Pocket dialing (also known as pocket calling or butt dialing) is the accidental placement of a phone call while a person's mobile phone or cordless phone is in the owner's pocket or handbag. The recipient of the call typically hears random background noise when answering the phone. If the caller remains unaware, the recipient will sometimes overhear whatever is happening in the caller's vicinity. A pocket-dialed call can continue for many minutes, or until the recipient's voice mail system ends the call.
Modern cellphones come in three configurations: "flip" phones, where the phone is physically closed rendering the keys inaccessible, touch phones where a finger or stylus is required to use the controls, and open phones, where keys or buttons are always exposed. Pocket dialing primarily occurs with touch phones and open phones.
Typically, a call is caused by the person's movement changing the shape of the pocket in a person's clothing in such a way that a small amount of pressure is applied to some of the buttons, or in the case of a touch screen phone, a call can also be caused by the screen of the phone facing the person's body and a small amount of perspiration creating sufficient conduction through their clothing such that the capacitive touch screen detects their clothing as if it were a touch from the user's finger.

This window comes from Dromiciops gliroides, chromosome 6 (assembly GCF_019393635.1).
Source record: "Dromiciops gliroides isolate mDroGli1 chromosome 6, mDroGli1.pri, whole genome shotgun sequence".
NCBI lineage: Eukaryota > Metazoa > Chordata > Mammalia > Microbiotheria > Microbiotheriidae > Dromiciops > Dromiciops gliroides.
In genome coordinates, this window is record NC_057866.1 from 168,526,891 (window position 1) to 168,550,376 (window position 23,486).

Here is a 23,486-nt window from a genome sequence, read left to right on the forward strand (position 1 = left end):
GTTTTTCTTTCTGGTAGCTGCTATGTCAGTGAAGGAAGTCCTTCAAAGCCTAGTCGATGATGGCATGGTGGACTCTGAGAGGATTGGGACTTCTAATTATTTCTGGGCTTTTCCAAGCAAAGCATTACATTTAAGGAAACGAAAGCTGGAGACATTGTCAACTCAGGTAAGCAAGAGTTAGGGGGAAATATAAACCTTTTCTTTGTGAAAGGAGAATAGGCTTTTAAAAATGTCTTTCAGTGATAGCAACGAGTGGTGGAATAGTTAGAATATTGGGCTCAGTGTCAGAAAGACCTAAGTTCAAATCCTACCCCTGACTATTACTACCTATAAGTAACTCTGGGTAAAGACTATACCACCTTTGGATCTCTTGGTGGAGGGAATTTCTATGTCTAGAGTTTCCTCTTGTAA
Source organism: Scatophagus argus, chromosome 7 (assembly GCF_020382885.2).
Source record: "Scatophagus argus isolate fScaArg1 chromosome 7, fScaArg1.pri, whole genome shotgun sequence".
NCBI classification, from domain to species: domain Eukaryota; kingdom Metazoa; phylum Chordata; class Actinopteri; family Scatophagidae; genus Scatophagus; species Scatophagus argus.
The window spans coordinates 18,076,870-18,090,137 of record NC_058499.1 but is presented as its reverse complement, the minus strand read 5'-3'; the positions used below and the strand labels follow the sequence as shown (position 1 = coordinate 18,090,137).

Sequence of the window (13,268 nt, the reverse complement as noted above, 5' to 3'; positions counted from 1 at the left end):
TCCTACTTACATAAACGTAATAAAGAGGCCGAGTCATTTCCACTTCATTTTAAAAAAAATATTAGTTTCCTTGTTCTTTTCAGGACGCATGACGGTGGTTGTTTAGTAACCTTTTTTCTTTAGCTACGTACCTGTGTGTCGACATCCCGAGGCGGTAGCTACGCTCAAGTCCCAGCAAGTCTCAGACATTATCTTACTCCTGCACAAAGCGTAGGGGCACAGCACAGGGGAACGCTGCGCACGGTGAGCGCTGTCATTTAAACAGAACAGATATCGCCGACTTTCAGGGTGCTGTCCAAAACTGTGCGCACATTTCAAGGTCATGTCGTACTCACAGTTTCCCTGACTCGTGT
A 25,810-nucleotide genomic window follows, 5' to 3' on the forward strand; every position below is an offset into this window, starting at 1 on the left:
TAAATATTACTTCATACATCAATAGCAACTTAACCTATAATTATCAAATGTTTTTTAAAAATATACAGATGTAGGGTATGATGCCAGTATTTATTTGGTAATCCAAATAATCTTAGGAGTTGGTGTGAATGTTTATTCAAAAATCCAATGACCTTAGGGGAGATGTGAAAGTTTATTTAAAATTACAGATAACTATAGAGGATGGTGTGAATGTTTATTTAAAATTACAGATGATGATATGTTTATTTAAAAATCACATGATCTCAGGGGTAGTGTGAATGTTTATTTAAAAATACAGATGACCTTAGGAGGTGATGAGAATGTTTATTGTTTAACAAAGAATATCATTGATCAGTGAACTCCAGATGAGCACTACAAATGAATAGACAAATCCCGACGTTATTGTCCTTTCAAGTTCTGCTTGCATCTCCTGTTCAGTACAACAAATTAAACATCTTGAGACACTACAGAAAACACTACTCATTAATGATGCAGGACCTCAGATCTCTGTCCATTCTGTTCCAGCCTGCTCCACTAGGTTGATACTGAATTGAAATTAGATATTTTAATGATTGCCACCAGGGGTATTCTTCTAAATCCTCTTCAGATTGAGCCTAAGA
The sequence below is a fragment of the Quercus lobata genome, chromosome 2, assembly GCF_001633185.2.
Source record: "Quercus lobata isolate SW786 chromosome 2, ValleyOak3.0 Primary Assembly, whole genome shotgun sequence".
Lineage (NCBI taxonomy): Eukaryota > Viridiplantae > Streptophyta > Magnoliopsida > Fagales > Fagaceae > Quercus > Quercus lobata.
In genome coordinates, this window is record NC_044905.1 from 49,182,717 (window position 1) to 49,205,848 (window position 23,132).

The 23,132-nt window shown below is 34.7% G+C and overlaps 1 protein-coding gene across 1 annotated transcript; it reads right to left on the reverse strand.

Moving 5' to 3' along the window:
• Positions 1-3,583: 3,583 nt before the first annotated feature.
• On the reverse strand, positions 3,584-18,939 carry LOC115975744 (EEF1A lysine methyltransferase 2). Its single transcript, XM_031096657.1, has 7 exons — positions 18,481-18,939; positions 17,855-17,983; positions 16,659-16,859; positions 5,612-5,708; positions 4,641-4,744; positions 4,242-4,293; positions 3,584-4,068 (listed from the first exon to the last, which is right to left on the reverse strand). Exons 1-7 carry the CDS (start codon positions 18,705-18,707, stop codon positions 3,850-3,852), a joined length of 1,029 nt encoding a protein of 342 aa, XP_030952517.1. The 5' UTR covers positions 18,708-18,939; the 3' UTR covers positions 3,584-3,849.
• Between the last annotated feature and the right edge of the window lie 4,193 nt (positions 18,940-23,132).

The keypad lock feature found on most mobile phones is intended to help prevent accidental dialing, but is often so trivial that the keypad is easily pocket-unlocked. Sometimes the unlock sequence requires nothing more than pressing a button and then applying a random swiping motion to the screen, or in the case of some keypad phones, it sometimes requires nothing more than holding a particular key for several seconds.
In addition to the inconvenience and embarrassment that may result from an erroneously dialed number, the phenomenon can have other consequences including using up a phone user's airtime minutes. Accidental calls, if not hung up immediately, tie up the recipient's phone line. If this is a landline, the recipient may have difficulty in disconnecting the call in order to use the phone, as networks sometimes define a timeout period between the recipient hanging up and the call actually being cleared.